The Atlantic

America Needs an Entirely New Foreign Policy for the Trump Age

The bipartisan consensus is broken. And Democrats do their voters and their country a disservice by wedding themselves to GOP hawks.
Source: Eduardo Munos / Reuters

Amid all the talk about the Democratic Party’s move to the left, a contrary phenomenon has gone comparatively unnoticed: On foreign policy, Washington Democrats keep attacking Donald Trump from the right. They’re not criticizing him merely for his lackluster response to Russia’s interference in the 2016 elections. They’re criticizing him for seeking a rapprochement with key American adversaries and for potentially reducing America’s military footprint overseas.

In June, Senate Minority Leader Chuck Schumer reprimanded Trump for meeting with Kim Jong Un and warned him not to weaken sanctions absent the complete “dismantlement and removal of North Korea’s nuclear weapons and ballistic missile programs.” That same month, Democratic senators criticized the president for agreeing to suspend military exercises with South Korea and introduced legislation to block him from withdrawing troops from the Korean peninsula. Before Trump’s July trip to Europe, 44 Democrats on the House Armed Services and Foreign Affairs Committees urged him to maintain sanctions against Russia until it returns Crimea to Ukraine, to shun any cooperation between the American and Russian militaries, and to remain open to admitting new members to NATO.

There are other issues—notably Iran—on which Trump remains the more bellicose party. But overall, the partisan contours of the Washington foreign-policy debate have shifted markedly since the Obama years. On North Korea, Russia, and NATO, Democrats in Congress sound a lot like the Never Trump hawks who once called them appeasers.

But the more Washington Democrats echo GOP or ex-GOP hawks, the more they distance themselves from their party’s own base. Polls suggest that rank-and-file Democrats are more supportive than rank-and-file Republicans of decreasing America’s military presence overseas and more skeptical of higher defense spending and of relying on military force to combat terrorism. On her website, Alexandria Ocasio-Cortez blasts “corporate Democrats [who] seem to find the cash to fund a $1.1 trillion fighter jet program” and are “re-fighting the Cold War with a new arms race that nobody can win.”

Beneath this intra-Democratic rift lies an argument about the past quarter century of American foreign policy. Since the end of the Cold War, the United States has sought a unipolar world in which no country enjoys a sphere of influence except for the United States. As part of that strategy, America has expanded its commitments overseas on the implicit assumption that ordinary Americans benefit as America’s global footprint grows. But many ordinary Americans disagree. In 1943, the columnist Walter Lippmann said the goal of American foreign policy was to serve as the “shield of the republic”: to shape an external environment that protects freedom and prosperity at home. And for many Americans, by many measures—including growing federal debt, stagnant income growth, and degrading infrastructure—the republic during this period of overseas expansion has not fared well.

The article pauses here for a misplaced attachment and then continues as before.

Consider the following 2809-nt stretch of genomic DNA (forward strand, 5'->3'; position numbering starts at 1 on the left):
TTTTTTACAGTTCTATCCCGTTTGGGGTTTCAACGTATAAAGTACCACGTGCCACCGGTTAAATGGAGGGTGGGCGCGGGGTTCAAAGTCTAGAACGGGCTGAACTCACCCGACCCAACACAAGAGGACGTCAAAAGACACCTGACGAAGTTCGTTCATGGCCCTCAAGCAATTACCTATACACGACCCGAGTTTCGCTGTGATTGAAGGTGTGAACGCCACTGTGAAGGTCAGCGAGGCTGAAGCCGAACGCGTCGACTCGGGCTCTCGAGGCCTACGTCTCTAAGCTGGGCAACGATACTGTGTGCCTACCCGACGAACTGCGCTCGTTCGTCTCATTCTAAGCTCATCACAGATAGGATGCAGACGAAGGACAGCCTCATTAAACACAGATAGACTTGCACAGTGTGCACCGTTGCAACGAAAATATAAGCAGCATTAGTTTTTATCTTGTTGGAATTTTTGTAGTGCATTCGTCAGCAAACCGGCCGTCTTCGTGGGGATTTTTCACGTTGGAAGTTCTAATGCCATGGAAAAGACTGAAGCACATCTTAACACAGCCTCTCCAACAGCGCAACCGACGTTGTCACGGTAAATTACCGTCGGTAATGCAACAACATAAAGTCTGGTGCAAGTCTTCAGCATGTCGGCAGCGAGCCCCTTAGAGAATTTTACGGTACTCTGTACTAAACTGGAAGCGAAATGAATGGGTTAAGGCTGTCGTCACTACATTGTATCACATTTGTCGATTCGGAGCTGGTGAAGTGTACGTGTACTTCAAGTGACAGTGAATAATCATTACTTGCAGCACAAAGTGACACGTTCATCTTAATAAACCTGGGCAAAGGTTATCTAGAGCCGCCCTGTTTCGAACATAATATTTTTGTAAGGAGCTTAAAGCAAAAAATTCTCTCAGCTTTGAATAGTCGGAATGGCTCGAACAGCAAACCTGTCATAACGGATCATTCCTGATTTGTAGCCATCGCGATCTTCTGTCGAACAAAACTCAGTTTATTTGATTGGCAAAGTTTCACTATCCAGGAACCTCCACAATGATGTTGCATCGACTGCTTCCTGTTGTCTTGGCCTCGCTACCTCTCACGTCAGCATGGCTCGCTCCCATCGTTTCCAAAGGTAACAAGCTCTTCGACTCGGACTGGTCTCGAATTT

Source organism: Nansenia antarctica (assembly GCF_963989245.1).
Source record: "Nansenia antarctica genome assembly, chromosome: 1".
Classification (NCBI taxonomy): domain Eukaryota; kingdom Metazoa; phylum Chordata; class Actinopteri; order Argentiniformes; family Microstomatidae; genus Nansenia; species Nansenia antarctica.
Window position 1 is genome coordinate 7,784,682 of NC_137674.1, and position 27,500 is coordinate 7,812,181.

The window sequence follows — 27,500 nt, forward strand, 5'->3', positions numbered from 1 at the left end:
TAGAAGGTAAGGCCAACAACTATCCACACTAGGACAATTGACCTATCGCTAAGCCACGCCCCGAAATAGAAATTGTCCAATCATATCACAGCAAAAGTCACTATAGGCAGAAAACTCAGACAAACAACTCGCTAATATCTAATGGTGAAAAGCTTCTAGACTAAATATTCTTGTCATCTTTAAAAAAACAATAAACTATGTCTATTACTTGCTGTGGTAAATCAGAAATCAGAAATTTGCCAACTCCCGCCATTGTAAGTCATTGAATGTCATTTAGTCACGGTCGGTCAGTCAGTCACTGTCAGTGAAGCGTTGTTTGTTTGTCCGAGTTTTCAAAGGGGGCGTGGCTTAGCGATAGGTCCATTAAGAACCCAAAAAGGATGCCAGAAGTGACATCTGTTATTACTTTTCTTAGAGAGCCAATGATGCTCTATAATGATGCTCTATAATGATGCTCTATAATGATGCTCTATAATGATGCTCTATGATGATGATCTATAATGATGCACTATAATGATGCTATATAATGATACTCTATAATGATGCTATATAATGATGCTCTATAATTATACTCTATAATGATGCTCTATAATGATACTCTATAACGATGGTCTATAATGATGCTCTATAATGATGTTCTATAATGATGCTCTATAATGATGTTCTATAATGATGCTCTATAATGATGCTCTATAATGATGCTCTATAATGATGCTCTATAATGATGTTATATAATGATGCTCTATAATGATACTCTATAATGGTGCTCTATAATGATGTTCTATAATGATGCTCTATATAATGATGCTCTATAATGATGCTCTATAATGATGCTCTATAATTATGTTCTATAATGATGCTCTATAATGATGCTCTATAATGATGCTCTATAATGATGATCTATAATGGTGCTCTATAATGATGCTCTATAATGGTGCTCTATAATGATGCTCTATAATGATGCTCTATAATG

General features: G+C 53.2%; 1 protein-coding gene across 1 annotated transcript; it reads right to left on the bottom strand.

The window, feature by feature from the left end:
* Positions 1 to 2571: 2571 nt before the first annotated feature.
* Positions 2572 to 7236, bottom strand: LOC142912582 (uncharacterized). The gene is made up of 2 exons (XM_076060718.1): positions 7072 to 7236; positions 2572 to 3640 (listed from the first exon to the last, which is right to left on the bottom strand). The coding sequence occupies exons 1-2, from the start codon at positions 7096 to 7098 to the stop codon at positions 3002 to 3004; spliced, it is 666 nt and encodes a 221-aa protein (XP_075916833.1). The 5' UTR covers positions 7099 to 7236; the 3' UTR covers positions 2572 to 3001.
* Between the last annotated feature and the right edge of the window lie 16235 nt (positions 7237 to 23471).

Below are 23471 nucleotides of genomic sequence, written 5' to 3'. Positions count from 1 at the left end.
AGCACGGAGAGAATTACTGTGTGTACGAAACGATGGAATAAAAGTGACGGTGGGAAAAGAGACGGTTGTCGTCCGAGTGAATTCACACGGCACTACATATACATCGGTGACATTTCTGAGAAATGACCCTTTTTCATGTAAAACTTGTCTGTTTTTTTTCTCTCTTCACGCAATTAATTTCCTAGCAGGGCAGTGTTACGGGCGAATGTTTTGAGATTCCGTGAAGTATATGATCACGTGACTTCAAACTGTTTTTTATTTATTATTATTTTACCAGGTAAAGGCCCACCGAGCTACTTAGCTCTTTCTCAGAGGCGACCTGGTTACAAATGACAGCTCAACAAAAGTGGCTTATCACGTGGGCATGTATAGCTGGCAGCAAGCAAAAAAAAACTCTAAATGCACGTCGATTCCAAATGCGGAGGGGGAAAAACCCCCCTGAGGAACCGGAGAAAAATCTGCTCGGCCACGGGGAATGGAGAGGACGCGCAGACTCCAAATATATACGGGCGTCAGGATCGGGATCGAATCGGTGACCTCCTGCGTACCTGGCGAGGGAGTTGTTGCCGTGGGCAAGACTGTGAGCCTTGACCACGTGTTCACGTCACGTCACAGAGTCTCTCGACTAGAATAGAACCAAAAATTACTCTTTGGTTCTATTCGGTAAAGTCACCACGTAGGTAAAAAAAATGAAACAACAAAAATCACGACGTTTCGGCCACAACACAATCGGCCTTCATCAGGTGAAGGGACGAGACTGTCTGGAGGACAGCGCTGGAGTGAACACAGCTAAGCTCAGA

The result has been a crisis of foreign-policy “solvency.” The term is Lippmann’s. A government’s international commitments, he argued, resemble its financial commitments. Just as it cannot indefinitely incur debts that exceed its ability to pay, it cannot indefinitely incur overseas obligations that exceed its power. A nation’s power consists not merely of money and guns. In a democracy, it also consists of the public’s willingness to deploy them. And when a nation’s obligations exceed that power, the scales must eventually—often painfully—be brought back into balance.

Donald Trump rode this solvency crisis into the White House. In his incoherent and immoral way, he has challenged the assumption that the pursuit of unipolarity serves average Americans. His presidency presents Democrats with a choice. They can defend unipolarity, and join the Never Trumpers in defining a foreign-policy agenda that blends Hillary Clinton’s worldview and Marco Rubio’s. Or they can listen to their base, which has its own qualms about the expansive, interventionist foreign-policy course America has taken over the past quarter

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